I’m going to get really blimmin’ snobby now. The giant, and I mean bloody massive gigantic social club is still there. Now called Centre Stage, it’s essentially an enormous room, around one hundred metres along and fifty metres wide with a big stage at the front and a bar at each end. It’s jam-packed with thousands of people who I guess you would usually find in your town’s local social club; a gathering of six-week old frizzy perms, blond, sharp bobbed hair cuts with dark roots and bored looking husbands with beer bellies. There are children running around in flashing trainers and Angry Birds t-shirts. The room smells, something we endearingly named eau-de-fromage, the smell becoming increasingly potent towards the middle of the room, fading a little towards the bars at the edges with just a faint brie odour. Like the meeting of The Witches in our favourite Roald Dahl epic, this was where the Butlin's regulars meet to praise the Grand High Red Coat, wearing C&A dresses, scratching under their wigs, doors shut tight at either end.
Our Gold apartment (the Gold bit is very important) as I mentioned was quite nice, a tad small but clean and tidy so after a couple of nights we’d settled in nicely. However, as nice as it was, it wasn’t well stocked. In the kitchen cupboards were eight egg cups, one tiny red wine glass (a Borrower would have complained about it’s size) two small pans (one useless one with broken off handle), a broken can opener, absolutely shit-loads of cutlery (but no tea spoons) and an old casserole dish.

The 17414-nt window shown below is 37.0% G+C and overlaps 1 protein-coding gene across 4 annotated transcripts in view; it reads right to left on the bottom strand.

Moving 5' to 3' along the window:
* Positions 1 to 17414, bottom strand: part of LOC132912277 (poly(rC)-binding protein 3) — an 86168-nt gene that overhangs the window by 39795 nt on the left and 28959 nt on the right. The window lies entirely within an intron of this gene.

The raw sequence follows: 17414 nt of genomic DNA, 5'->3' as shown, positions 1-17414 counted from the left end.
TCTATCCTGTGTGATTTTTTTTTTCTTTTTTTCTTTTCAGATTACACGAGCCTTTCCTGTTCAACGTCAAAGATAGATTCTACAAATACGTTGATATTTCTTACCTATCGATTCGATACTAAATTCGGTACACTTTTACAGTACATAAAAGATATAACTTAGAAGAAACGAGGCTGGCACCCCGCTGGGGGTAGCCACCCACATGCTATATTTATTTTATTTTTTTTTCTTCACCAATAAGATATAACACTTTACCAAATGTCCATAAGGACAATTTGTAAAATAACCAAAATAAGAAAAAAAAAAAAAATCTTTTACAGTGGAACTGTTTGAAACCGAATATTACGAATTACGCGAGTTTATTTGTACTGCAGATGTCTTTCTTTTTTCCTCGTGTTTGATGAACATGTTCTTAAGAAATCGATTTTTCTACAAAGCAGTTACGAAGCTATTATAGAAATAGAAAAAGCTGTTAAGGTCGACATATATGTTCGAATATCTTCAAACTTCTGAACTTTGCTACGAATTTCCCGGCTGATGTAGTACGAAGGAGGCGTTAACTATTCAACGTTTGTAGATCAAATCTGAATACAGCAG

No corkscrew, so I was forced to apply the wine-shoe manoeuvre on the first night, much to the bemusement of passing fellow Gold guests.
We couldn’t open any tins so my Childish Chilli-con-carne was impossible (tut). Impressively, there was an SOS mobile number which one can text in an emergency. So, after an emergency text, a lovely man called Bill quickly arrived with a brand new corkscrew and can opener. Faith restored and new found love for Red Coat Bill quickly developed.
You may note that this blog post is entitled Butlin's Poo-Flu. Whilst avoiding the gory details, the Splash Waterworld; affectionately named Splash-back Waterworld by moi (not the cleanest of places to spend three hours), and the buttons on the 2p slot machines gave us all the proverbial (actually, literal) shits, putting a bit of a downer on one of the days that we were at Butlin's.
That said, no amount of poo-mergency toilet trips could keep us away from the fantastic 2p slot machines, frequented also by the same old granny that we saw every evening in her mobility scooter and therefore named Grannie Gamble; we all jumped and shrieked with excitement as the machine dealt out hundreds of little paper tokens whenever we nudged a 2p off the sliding shelves.
The boys were even more excited at the end of the week when our £20 worth of winning tokens that we’d collected were exchanged for 2 penny sweets and a pack of faux Pokemon stickers (now stuck firmly on the inside rear windows of Tom’s car).
Needless to say, a fantastic fun first holiday with the boys with great memories.